Sir Stelios Haij-Ioannou, founder of easyJet, said the situation in Cyprus was “better than he feared” as he last week made his first visit to his family’s homeland since it received a eurozone bail-out just months ago.

The entrepreneur, who was born in Athens to Cypriot parents, said he was cheered by the resilience of an island “very close to my heart” as its government imposes public sector job losses and other austerity measures to comply with the conditions of its €10bn (£8bn) March rescue.

“For someone who’s watching the situation from the outside, I was amazed at the resilience of the people of Cyprus,” he said. “The situation is better than I feared. It doesn’t mean it is good, we all know there are problems… [but] this is a country with very, very strong people. There is more optimism than I thought – but there is poverty, too.”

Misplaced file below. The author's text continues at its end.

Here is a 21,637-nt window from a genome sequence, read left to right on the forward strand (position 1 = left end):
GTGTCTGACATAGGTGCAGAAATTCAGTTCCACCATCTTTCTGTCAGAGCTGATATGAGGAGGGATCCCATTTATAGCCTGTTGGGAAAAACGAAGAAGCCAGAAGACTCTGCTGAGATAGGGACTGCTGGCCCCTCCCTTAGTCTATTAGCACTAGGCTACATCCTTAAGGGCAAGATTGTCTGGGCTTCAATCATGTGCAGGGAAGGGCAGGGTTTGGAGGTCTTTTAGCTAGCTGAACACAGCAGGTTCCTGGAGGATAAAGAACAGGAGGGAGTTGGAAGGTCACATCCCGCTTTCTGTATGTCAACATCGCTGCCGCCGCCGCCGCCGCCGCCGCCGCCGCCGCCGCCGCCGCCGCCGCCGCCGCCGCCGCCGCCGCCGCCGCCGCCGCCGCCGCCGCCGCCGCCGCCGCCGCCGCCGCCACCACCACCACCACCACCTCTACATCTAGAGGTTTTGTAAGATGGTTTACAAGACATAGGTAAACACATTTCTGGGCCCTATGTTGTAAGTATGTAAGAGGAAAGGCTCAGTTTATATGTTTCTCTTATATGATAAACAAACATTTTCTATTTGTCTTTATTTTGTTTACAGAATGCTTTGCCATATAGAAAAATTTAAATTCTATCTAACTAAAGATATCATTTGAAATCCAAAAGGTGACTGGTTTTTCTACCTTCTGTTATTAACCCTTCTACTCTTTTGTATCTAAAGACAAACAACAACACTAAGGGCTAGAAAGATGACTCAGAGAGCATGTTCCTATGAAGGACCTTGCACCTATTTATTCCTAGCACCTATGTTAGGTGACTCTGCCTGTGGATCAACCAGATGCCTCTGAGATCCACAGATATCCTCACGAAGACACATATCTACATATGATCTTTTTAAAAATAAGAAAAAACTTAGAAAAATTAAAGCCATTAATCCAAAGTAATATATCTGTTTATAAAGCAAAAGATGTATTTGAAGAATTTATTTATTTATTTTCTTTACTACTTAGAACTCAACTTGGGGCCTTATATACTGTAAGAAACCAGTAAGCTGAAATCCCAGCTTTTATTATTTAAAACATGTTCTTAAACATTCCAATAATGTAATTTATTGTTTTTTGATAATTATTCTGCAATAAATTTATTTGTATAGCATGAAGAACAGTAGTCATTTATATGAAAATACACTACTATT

Sir Stelios said he is now feeding 500 people a day at the soup kitchen-style initiative he runs in Limassol, his mother’s home town, and that he has arranged for another three such operations to open on the island in the coming months.

“By losing their jobs [people] have fallen below the poverty line,” he said. “I’m talking about hunger now.”

Nonetheless, the public reaction to Cyprus’s reforms has so far been marked by the absence of the strikes and protests seen elsewhere in the eurozone, and there appears to be no widespread desire to leave the euro.

Daily Telegraph

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